Communication during the bidding stage and planning stage of your project is the first step in ensuring your data are of the appropriate type and quality. Clear communication at these stages provides your laboratory with information necessary for quoting accurate costs, enabling you to estimate your budget more accurately. Moreover, communication of project requirements at these stages allows your selected laboratory to become your partner in meeting your project Data Quality Objectives (DQOs). This entry discusses the type of information that must be communicated to achieve these goals.
What laboratory certifications are needed for your project? Do you need State certifications? How about Department of Defense (DoD) Environmental Laboratory Accreditation Program (ELAP) certification (not to be confused with State of California ELAP)? Perhaps you only need (or also need) a lab with National Environmental Laboratory Accreditation Program (NELAP) certification? This information may be provided in your Statement of Work (SOW), Performance Work Statement (PWS) or Request for Proposal (RFP). However, if not provided, your client will expect you to determine what certifications are needed and ensure they are in place.
Once you have determined what certifications are needed, it’s important to ask your prospective laboratory to provide copies of the certifications with their quotation. If the certifications are due to expire soon, confirm the laboratory is taking the necessary steps for renewal.
It is wise to write the requirement into both your request for quotation (RFQ) and your contract that the necessary certifications be maintained and/or renewed and copies provided to you for the life of your project. Putting a contract in place with your laboratory helps ensure that the laboratory will prioritize your work and codifies both party’s expectations and requirements. It allows you to establish and enforce penalties and fee reductions for failure to perform or late delivery of data. Should such issues arise, a purchase order (PO) will not serve you well.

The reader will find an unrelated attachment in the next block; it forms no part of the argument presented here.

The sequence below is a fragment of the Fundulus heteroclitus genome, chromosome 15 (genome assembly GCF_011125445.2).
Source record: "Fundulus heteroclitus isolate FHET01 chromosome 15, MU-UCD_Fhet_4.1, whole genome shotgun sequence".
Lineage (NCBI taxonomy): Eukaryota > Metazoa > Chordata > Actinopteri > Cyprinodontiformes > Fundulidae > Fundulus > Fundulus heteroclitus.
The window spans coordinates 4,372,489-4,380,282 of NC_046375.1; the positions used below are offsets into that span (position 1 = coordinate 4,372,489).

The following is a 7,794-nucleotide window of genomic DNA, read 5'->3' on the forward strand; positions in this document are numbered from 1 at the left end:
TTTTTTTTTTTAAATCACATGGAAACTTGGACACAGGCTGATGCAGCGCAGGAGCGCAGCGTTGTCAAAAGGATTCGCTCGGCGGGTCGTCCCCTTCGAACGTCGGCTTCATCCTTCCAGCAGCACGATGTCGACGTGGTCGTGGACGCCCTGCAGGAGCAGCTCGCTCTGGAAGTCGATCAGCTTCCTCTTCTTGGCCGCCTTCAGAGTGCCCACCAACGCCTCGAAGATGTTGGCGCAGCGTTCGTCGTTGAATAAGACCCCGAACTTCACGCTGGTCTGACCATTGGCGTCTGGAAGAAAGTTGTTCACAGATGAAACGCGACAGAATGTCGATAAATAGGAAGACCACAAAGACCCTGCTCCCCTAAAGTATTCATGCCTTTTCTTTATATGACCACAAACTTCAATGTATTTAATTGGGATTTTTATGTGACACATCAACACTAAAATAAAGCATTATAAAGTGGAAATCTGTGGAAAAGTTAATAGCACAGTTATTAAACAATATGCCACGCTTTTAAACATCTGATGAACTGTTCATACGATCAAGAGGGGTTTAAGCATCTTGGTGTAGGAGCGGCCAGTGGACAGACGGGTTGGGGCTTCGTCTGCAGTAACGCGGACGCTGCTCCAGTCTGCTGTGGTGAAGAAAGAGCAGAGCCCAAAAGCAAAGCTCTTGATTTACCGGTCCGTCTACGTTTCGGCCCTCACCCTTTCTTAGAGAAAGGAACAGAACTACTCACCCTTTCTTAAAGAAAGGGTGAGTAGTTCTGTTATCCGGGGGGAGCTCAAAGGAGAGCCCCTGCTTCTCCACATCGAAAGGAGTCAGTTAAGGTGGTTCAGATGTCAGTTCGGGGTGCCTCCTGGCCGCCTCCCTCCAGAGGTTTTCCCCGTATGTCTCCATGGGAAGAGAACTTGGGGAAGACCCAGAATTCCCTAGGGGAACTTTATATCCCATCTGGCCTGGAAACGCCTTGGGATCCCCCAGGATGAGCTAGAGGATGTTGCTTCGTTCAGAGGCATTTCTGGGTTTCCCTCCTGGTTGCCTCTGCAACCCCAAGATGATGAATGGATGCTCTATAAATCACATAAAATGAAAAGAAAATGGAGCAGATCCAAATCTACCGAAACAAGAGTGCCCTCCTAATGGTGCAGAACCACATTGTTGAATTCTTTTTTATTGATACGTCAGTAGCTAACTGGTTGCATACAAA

What else do you need to determine? What else does the laboratory need to know?
Methods and Parameters, as well as Compound Lists
Compound lists for methods are not the same for laboratories across the industry. For example, a laboratory will provide you with a lengthy compound list for SW-846 Method 8270D for Semivolatile Organic Compounds (SVOCs), but the list will not be the same for all laboratories. The laboratory target compound list (TCL) may not match the list for your project (which may also be called the “TCL”). The lab’s TCL may not match the United States Environmental Protection Agency (EPA) TCL. Therefore, if you have specific target analytes to be addressed by your project, it is imperative to identify these for the laboratory.
Turn Around Times (TATs)
Are you performing remediation? Do you need expedited TATs for another reason? The quickest results will be available as preliminary data only; however, if you have taken care in selecting your laboratory, this shouldn’t be too scary.
You will need to budget for the laboratory’s mark-up for providing results to you at an expedited pace. Usually, the laboratory mark-ups, even at 100% or more, are considerably less than project $ spent on extended stand-by time.
The laboratory must agree to the expedited TATs up-front (during the bidding stage) and in advance of receiving the samples. Once your project is in full swing, you’ll be placing your bottle order (request for coolers and containers) at least a week in advance. The laboratory may be operating at close to capacity, so this is a good time to remind them of the expedited TATs required on the samples they’ll be receiving. If your project schedule has shifted, you will need to re-confirm that they can meet your TAT expectations.